Change search
CiteExportLink to record
Permanent link

Direct link
Citation style
  • apa
  • ieee
  • modern-language-association-8th-edition
  • vancouver
  • Other style
More styles
  • de-DE
  • en-GB
  • en-US
  • fi-FI
  • nn-NO
  • nn-NB
  • sv-SE
  • Other locale
More languages
Output format
  • html
  • text
  • asciidoc
  • rtf
Multiantenna Cellular Communications: Channel Estimation, Feedback, and Resource Allocation
KTH, School of Electrical Engineering (EES), Signal Processing. KTH, School of Electrical Engineering (EES), Centres, ACCESS Linnaeus Centre.
2011 (English)Doctoral thesis, monograph (Other academic)
Abstract [en]

The use of multiple antennas at base stations and user devices is a key component in the design of cellular communication systems that can meet the capacity demands of tomorrow. The downlink transmission from base stations to users is particularly limiting, both from a theoretical and a practical perspective, since user devices should be simple and power-efficient, and because many applications primarily create downlink traffic (e.g., video streaming). The potential gain of employing multiple antennas for downlink transmission is well recognized: the total data throughput increases linearly with the number of transmit antennas if the spatial dimension is exploited for simultaneous transmission to multiple users. In the design of practical cellular systems, the actual benefit of multiuser multiantenna transmission is limited by a variety of factors, including acquisition and accuracy of channel information, transmit power, channel conditions, cell density, user mobility, computational complexity, and the level of cooperation between base stations in the transmission design.

The thesis considers three main components of downlink communications: 1) estimation of current channel conditions using training signaling; 2) efficient feedback of channel estimates; and 3) allocation of transmit resources (e.g., power, time and spatial dimensions) to users. In each area, the thesis seeks to provide a greater understanding of the interplay between different system properties. This is achieved by generalizing the underlying assumptions in prior work and providing both extensions of previous outcomes and entirely new mathematical results, along with supporting numerical examples. Some of the main thesis contributions can be summarized as follows.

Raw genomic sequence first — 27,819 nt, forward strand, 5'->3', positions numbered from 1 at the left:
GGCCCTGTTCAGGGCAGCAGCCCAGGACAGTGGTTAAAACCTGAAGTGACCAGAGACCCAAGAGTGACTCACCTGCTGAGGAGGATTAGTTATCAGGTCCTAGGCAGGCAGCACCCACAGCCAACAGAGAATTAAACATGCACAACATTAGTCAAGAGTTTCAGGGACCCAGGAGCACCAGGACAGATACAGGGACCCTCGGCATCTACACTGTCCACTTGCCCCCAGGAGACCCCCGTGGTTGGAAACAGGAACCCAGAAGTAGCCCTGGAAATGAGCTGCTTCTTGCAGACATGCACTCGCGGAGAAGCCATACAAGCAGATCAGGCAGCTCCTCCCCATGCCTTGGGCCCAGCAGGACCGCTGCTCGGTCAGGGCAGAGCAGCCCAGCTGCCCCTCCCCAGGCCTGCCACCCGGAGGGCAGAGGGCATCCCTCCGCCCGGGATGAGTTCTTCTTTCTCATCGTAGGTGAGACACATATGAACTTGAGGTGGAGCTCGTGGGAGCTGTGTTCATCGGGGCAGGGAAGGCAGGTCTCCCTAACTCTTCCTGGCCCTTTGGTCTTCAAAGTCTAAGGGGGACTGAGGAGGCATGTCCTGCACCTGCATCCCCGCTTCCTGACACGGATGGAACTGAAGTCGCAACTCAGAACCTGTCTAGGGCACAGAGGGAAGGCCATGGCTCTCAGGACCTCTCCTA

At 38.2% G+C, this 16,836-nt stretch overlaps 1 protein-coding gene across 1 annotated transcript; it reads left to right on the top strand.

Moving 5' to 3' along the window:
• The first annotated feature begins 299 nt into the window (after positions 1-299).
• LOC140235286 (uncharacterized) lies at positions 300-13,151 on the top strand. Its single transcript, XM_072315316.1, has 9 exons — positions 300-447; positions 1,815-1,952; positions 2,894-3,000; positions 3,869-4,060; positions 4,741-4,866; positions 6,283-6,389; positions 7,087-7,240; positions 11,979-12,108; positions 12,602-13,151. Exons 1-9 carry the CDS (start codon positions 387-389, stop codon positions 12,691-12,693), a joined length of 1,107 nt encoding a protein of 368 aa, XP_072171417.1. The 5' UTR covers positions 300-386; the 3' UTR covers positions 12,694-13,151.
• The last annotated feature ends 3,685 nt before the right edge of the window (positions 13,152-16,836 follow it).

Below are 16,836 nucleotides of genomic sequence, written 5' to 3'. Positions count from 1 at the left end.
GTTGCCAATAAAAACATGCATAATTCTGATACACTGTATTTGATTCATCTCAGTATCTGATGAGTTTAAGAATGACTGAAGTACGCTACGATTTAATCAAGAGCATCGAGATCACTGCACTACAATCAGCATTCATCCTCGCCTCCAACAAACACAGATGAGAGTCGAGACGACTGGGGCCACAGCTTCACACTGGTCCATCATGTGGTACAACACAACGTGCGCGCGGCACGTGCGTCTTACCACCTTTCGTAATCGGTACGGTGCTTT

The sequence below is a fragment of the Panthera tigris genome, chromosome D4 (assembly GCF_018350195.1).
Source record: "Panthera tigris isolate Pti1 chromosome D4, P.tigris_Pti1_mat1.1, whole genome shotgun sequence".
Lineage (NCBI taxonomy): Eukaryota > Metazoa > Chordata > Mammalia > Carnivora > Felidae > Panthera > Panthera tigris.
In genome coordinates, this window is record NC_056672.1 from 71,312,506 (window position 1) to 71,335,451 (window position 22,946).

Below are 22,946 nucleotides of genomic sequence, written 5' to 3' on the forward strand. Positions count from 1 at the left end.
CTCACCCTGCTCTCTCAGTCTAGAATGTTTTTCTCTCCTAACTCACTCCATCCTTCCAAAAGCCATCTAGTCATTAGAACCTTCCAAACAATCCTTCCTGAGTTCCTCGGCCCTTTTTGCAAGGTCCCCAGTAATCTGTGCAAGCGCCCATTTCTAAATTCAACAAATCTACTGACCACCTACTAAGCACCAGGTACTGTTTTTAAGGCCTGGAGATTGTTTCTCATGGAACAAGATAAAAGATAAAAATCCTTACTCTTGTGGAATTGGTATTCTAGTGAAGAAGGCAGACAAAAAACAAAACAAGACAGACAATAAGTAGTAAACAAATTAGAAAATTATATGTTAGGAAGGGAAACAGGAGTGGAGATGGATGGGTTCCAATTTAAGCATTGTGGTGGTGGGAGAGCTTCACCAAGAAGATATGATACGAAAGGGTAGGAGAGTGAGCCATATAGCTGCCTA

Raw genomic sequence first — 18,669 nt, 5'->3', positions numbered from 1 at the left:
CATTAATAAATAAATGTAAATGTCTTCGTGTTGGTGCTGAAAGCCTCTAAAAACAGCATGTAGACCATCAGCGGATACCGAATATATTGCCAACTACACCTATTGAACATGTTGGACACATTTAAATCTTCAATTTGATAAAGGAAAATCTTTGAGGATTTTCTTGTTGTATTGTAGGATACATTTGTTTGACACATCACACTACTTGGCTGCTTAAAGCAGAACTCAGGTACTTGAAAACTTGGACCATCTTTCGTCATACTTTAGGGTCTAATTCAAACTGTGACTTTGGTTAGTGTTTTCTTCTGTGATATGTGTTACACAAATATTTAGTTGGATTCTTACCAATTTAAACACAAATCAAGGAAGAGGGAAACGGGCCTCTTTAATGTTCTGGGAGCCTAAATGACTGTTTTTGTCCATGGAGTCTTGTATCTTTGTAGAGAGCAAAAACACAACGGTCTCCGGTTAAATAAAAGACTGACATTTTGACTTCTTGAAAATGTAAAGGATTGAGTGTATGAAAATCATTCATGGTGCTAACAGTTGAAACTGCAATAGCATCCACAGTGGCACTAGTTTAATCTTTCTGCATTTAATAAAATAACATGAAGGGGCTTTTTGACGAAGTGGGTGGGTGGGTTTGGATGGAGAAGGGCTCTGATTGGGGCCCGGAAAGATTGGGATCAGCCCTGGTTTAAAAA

A framework is proposed for estimation of different channel quantities using a common optimized training sequence. Furthermore, it is proved that each user should only be allocated one data stream and utilize its antennas for receive combining and interference rejection, instead of using the antennas for reception of multiple data streams. This fundamental result is proved under both exact channel acquisition and under imperfections from channel estimation and limited feedback. This also has positive implications on the hardware and system design.

Next, a general mathematical model is proposed for joint analysis of cellular systems with different levels of base station cooperation. The optimal multicell resource allocation can in general only be found with exponential computational complexity, but a systematic algorithm is proposed to find the optimal solution for the purpose of offline benchmarking. A parametrization of the optimal solution is also derived, creating a foundation for heuristic low-complexity algorithms that can provide close-to-optimal performance. This is exemplified by proposing centralized and distributed multicell transmission strategies and by evaluating these using multicell channel measurements.

Place, publisher, year, edition, pages
Stockholm: KTH Royal Institute of Technology , 2011. , xv, 232 p.
Trita-EE, ISSN 1653-5146 ; 2011:072
Keyword [en]
channel estimation, limited feedback, multicell communications, resource allocation
National Category
URN: urn:nbn:se:kth:diva-45035OAI: diva2:451633
Public defence
2011-11-17, Hörsal K2, Teknikringen 28, KTH, Stockholm, 13:15 (English)
In reference to IEEE copyrighted material which is used with permission in this thesis, the IEEE does not endorse any of KTH Royal Institute of Technology's products or services. Internal or personal use of this material is permitted. If interested in reprinting/republishing IEEE copyrighted material for advertising or promotional purposes or for creating new collective works for resale or redistribution, please go to to learn how to obtain a License from RightsLink. QC 20111026Available from: 2011-10-26 Created: 2011-10-26 Last updated: 2011-10-26Bibliographically approved

Open Access in DiVA